Book introduction: “Getting Started with Java on Raspberry Pi”
Early 2019 I started experimenting with Java and JavaFX 11 on the Raspberry Pi. My goal was to develop a touch screen controller for the drum booth of my son to control some LED strips and other lights with a relays-board.
I had to research and learn a lot and started blogging and writing about this process, which resulted in … a book!
Java SDK on Raspberry Pi
At the start of this project, Raspbian OS included Java SDK 8 and I first needed to find the correct SDK for the Raspberry Pi. When you start now, it’s already a lot easier as Raspbian OS got upgraded to Java 11, but you still need some additional steps to be able to use JavaFX as I also described in this Medium post: “Installing Java JDK with JavaFX on the Raspberry Pi”.
As any good coding-experiment starts with a HelloWorld application, for hardware projects it’s a blinking LED. Being able to do so with Java and a JavaFX button on the Raspberry Pi was my first magic moment. No rocket science of course, but still you need to understand how the pins of the Raspberry Pi work and how you can control them with Java code.
As I do love to write, I described every step in an ebook “Getting Started with Java on the Raspberry Pi” on LeanPub, which is now also available in a paper version in the Elektor shop.
You can find a lot of info on Java, JavaFX and the Raspberry Pi in this book, all illustrated with simple examples. No full programs as these are all “building blocks” you can use and combine into the application you want to build.
Some of the topics:
- A crash course for Java and Linux commands.
- How to install and use Maven to build your application.
- How to read and use bits and bytes and the difference between signed and unsigned values in Java. Illustrated with a led number display example.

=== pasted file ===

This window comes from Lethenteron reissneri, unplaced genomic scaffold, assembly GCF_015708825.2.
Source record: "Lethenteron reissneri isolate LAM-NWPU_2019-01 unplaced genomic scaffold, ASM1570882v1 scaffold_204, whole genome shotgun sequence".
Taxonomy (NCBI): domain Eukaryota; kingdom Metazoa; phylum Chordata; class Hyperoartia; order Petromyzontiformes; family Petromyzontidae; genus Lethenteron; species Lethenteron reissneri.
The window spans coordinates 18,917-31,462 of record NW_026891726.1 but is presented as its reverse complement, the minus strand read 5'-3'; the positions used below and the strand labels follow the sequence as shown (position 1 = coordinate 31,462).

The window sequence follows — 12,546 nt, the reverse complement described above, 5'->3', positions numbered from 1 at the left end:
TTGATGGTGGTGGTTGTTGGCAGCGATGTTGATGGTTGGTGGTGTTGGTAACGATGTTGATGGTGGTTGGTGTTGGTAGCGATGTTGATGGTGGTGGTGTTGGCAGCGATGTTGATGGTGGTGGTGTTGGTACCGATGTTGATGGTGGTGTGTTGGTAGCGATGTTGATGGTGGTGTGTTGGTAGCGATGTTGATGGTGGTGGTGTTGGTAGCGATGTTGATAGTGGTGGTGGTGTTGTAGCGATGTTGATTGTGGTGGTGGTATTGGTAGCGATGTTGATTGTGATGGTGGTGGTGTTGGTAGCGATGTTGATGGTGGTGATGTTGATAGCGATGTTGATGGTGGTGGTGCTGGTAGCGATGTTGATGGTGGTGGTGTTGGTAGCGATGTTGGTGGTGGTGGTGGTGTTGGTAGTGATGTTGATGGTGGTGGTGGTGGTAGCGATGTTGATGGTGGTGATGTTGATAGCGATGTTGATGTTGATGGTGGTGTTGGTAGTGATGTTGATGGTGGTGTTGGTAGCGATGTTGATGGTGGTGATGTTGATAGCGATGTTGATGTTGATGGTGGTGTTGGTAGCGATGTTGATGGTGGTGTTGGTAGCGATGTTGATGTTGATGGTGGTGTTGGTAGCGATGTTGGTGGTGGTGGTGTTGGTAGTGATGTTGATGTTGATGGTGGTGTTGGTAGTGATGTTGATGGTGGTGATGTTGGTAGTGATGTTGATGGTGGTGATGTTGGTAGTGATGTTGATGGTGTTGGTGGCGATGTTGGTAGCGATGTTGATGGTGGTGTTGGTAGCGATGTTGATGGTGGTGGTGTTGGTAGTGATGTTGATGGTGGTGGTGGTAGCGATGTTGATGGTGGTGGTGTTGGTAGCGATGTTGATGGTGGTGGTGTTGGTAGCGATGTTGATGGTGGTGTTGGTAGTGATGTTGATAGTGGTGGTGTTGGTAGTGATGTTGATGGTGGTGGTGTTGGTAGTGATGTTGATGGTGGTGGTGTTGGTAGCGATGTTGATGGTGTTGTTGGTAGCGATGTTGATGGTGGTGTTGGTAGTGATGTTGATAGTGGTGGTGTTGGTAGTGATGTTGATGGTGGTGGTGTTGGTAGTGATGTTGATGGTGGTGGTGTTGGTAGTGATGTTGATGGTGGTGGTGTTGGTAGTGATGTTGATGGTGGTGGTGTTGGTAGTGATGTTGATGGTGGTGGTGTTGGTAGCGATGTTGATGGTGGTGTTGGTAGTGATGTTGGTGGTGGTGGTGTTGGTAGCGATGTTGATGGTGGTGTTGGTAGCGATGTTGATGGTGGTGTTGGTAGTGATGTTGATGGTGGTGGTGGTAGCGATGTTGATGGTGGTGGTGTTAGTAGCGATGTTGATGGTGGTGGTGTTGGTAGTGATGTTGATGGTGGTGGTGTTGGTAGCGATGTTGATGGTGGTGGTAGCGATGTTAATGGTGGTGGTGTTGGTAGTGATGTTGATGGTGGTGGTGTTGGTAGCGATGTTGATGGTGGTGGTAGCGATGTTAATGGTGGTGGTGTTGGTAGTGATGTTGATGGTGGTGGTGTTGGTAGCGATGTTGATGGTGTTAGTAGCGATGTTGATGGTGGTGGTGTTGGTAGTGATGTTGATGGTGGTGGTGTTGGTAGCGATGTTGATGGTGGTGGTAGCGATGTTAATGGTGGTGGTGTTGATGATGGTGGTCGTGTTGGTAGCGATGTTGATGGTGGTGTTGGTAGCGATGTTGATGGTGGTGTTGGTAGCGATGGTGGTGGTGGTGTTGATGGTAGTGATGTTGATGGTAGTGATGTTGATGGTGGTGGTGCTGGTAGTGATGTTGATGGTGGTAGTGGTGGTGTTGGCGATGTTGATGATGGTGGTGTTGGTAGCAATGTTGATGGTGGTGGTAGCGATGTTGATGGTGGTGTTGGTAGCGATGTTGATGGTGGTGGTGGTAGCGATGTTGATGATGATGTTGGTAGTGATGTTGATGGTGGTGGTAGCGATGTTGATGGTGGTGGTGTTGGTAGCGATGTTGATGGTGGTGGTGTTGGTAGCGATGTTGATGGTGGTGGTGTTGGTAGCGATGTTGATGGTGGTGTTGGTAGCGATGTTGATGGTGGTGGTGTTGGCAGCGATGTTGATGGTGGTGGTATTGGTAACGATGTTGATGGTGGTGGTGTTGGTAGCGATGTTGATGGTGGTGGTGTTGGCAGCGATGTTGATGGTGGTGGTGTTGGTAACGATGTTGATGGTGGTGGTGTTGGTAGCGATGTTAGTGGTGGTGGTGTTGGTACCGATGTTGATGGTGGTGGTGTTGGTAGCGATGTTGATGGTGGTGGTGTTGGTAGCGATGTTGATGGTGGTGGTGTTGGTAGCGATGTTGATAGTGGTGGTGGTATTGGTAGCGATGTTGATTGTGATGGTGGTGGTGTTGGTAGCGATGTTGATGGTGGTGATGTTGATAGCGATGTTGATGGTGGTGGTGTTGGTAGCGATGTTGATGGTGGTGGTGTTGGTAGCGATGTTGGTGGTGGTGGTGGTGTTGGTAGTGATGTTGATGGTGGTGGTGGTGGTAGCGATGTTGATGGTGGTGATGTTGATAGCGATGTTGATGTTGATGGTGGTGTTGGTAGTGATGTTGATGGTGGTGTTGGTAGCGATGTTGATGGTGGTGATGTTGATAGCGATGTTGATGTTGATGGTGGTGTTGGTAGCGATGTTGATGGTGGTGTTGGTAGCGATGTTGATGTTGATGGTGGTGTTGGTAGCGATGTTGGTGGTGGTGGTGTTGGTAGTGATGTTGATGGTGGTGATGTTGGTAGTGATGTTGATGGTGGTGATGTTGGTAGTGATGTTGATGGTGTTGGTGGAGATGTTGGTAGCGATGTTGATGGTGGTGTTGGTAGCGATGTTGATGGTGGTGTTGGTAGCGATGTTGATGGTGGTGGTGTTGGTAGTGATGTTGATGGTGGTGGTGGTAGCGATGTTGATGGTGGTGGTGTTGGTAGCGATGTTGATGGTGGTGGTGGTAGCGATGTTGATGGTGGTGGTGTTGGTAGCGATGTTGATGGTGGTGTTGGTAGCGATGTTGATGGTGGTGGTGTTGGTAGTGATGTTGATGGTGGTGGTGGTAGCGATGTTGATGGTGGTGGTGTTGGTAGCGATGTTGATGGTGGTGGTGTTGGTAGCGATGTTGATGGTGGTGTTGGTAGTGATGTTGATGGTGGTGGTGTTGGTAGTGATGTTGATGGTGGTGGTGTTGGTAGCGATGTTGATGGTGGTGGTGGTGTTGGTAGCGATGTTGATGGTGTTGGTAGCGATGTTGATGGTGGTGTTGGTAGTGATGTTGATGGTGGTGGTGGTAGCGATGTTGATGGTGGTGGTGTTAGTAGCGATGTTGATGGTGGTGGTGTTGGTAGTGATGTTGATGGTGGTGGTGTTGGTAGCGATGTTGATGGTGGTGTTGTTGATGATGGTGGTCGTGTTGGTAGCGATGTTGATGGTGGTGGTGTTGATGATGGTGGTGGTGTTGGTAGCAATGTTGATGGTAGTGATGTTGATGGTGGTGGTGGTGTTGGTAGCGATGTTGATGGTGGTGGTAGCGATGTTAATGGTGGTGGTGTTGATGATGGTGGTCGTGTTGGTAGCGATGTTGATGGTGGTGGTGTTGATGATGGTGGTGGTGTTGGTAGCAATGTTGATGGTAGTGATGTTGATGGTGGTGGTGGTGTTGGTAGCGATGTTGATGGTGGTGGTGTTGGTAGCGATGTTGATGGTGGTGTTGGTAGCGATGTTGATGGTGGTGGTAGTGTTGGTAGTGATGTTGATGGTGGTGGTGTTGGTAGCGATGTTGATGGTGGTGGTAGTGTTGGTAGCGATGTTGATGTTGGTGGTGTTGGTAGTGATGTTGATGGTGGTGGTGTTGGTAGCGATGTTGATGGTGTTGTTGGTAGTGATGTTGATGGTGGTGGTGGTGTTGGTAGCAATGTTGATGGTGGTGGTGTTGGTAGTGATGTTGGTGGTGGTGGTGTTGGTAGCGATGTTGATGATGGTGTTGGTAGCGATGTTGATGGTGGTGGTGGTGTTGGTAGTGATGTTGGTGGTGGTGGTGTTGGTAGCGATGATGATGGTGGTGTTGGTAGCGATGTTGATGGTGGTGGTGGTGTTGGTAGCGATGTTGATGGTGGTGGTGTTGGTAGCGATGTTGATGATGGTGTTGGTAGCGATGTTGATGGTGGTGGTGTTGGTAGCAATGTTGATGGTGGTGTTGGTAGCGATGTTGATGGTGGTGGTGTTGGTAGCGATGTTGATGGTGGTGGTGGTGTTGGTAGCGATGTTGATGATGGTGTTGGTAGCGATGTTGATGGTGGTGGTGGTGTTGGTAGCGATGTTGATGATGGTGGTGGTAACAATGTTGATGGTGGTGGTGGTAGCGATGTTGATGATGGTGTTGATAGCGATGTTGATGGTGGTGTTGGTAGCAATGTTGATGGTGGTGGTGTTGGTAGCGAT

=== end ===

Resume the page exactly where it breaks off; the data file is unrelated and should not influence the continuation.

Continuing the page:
- Build a user interfaces with JavaFX to interact with the hardware.
- Using the Pi4J framework and dependency to control LED's, buttons, displays, led strips, relays boards and more.
- Build a Spring application to interact with your Pi via web interfaces (REST) and store sensor data in a database.
- Setting up a queue on a Raspberry Pi to send and receive messages from Arduino boards, PC’s and other Raspberry Pi’s.
- A lot of other examples to start your own do-it-yourself project.
- Tips and tricks to become or be a better developer.
- Interviews with some of my Java-heroes: Karen Mouws (STEM and diversity), Trisha Gee (IntelliJ IDEA), Xiaokai He (Visual Studio Code), Alexander Belokrylov (BellSoft Liberica JDK), Jakob Jenkov (Java and tutorials.jenkov.com), Johan Vos (OpenJFX, JavaFX and GluonHQ), Gerrit Grunwald (Java, JavaFX, TilesFX), Mark Heckler (Spring, Pivotal), Vlad Mihalcea (JPA, Hibernate).
Even if you are an experienced Java developer, but want to get started with hardware experiments, this book will give you new insights and help you to build your first electronics projects.
All the example code, scripts, links to additional info… are available in this JavaOnRaspberryPi project on GitHub. Check my blog webtechie.be for some posts based on examples of the book and more Java and Raspberry Pi fun!